Jenny was a slave in the early 1800s.
The legend goes that she was kidnapped by American Indians in Kentucky, brought across the Ohio River and sold to a French fur trader in Southern Indiana.
The irony was that Indiana was supposedly a free state at the time, making her enslavement not only a reflection of the reprehensible back-then mores, but also technically illegal.
Why was this allowed? Did Jenny ever gain her freedom? If so, how was it accomplished?
“There are all these ironies about African American history that need a little more explanation,” said Maxine Brown, one of the founders of the Heritage Trail. The trail features a multicounty string of historically significant black history sites.
The trail — a project that’s been in development in Southern Indiana for the last three years — will open its welcome center in Jeffersonville on Jan. 5.
Officials hope to shed some light on the questions regarding Jenny and others.
It will be located at Quartermaster Court — just outside Jeffersonville City Hall — in a building now known as The Depot.
Most recently, the building housed a now-defunct coffee shop. However, there is a belief that at one time it housed black restrooms back in the days of segregation.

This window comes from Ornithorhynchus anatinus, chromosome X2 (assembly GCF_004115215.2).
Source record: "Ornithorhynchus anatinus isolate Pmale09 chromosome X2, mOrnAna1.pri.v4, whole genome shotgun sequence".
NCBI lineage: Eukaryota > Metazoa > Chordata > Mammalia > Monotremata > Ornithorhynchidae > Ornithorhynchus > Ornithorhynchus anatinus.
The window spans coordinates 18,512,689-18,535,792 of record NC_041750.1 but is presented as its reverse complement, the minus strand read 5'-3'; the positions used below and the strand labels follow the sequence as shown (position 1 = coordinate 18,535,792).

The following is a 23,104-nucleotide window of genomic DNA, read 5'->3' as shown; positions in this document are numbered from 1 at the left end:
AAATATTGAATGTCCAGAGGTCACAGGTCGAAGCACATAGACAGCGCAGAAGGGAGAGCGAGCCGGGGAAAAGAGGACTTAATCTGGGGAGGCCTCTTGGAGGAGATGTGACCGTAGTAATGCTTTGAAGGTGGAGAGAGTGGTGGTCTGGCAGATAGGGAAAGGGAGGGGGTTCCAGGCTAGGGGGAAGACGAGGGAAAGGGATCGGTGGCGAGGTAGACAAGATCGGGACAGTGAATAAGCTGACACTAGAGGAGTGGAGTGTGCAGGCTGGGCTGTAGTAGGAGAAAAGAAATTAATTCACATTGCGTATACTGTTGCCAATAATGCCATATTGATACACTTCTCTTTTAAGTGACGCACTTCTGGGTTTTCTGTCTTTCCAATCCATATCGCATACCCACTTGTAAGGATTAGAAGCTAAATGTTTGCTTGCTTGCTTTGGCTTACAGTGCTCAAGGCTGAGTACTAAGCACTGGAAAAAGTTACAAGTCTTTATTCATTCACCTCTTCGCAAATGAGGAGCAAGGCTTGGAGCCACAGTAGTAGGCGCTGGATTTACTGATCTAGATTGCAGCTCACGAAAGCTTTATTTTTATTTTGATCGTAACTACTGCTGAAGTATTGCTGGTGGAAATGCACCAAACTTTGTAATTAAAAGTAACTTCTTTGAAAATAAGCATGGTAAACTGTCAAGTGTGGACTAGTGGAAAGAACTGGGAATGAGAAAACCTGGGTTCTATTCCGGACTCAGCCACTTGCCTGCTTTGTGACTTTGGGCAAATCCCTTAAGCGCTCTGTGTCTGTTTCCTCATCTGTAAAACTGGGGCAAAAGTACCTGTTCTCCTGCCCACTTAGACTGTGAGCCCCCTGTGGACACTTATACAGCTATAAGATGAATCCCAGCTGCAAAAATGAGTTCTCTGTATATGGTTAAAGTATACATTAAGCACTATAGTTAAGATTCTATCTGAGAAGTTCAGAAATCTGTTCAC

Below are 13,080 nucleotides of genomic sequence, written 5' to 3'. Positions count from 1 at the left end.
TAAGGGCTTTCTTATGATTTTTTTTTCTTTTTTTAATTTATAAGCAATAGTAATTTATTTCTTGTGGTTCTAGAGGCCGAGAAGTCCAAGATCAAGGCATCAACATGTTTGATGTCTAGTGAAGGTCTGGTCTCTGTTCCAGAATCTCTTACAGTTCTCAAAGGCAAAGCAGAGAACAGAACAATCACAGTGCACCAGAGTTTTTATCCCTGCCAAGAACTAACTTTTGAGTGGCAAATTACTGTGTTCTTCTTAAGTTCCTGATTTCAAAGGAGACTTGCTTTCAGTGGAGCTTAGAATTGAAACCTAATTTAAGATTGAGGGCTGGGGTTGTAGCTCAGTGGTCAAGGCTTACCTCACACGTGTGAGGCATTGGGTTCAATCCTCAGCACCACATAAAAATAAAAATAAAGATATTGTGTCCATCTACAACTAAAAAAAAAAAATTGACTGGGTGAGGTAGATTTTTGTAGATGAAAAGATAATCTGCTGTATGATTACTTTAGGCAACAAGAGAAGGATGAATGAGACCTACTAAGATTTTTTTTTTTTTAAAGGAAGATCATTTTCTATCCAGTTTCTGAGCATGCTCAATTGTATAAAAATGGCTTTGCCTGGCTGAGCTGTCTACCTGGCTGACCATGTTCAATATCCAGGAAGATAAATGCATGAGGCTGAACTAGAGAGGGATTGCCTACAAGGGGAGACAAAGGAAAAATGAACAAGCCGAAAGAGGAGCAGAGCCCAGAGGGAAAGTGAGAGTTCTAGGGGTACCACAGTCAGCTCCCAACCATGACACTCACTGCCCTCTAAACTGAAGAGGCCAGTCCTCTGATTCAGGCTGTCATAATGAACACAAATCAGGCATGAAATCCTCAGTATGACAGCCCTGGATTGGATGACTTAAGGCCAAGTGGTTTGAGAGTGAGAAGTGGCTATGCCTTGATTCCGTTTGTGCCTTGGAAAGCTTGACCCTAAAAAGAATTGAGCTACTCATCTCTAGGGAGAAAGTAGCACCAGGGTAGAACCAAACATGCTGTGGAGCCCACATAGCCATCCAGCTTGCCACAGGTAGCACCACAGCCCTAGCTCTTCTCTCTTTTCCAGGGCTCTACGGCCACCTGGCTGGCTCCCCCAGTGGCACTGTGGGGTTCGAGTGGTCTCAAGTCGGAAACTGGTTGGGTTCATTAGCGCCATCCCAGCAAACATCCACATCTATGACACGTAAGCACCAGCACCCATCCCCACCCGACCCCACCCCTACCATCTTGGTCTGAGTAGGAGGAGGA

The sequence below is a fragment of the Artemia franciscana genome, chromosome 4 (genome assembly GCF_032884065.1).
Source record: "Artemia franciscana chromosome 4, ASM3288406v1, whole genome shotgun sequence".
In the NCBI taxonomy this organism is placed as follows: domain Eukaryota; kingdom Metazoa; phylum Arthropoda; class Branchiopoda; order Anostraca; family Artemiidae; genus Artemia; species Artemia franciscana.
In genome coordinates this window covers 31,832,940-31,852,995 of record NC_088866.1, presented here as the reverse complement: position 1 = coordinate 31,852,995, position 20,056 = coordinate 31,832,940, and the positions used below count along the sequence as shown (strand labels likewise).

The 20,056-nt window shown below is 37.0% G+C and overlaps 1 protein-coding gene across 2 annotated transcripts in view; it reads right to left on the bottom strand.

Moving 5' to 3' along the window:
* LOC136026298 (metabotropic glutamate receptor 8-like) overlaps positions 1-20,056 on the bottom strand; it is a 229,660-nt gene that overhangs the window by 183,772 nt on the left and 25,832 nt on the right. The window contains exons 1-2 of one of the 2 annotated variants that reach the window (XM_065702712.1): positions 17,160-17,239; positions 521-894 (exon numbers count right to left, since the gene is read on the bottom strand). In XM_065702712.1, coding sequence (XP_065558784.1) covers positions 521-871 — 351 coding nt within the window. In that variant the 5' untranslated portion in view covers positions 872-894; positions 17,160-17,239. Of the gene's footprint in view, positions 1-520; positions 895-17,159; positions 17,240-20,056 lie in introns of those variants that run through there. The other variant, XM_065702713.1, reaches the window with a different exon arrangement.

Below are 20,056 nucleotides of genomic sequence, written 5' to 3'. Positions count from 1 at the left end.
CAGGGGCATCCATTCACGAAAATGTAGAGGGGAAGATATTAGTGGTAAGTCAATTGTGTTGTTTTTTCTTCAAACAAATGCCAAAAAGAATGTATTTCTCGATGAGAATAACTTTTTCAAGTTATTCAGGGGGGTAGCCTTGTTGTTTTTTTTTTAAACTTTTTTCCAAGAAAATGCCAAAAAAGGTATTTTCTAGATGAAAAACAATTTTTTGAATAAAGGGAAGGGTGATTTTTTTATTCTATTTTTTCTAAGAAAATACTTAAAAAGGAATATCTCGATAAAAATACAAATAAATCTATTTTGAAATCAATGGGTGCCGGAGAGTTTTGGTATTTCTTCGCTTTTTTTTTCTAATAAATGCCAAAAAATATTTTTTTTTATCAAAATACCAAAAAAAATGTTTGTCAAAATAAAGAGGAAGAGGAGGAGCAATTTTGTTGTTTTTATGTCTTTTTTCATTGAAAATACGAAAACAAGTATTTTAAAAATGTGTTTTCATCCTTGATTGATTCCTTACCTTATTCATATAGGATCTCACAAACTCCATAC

The building is small but finely renovated with glass doors, wood trim and modern countertops. Brown hopes to use the improvements made by the former coffee shop to the trail’s advantage.
The plan is to dispense oral and on-brochure history lessons with a side of coffee and continental-style breakfast and lunch, explained Natacha Adams. She will manage the welcome center.
Soups and sandwiches will be on the menu and historical vignettes will be placed on the table for those who visit.
Adams believes it will not only be educational but inspiring, especially for the younger generation.
And in Clark County, there are more historically significant sites to see.
The old Taylor High School building on Wall Street — which served as a black school during the segregation era — is the next stop on the trail in Clark County. A historical marker for the site is in the works.
Visitors also can make their way to the now-abandoned Masonic Lodge on the corner of Eight Street and Spring Street, which was built by black workers in early 1900s.
An Underground Railroad historical marker along the banks of the Ohio River is among the sites, as well. And the Remnant Trust library — which contains copies of the Emancipation Proclamation and original writings of Frederick Douglass — also could be on the tour for larger groups.
The trail is a project of Jeffersonville-based Southern Indiana Minority Enterprise Initiative, a 501(c)3 nonprofit group.
It’s received funding from the state and from the Jeffersonville Urban Enterprise Zone.
The trail also visits sites in Floyd, Harrison, Jefferson, Orange and Gibson counties.
“As we continue to research what has gone on in the area, we find more,” Brown said. “We’re mostly interested in authentic and historical sites and stories.”
So you know
• The Depot, a welcome center for the Southern Indiana Heritage Trail, opens Jan. 5. It’s located at 600 Quartermaster Court, just outside Jeffersonville City Hall.
Jenny was a slave in the early 1800s.
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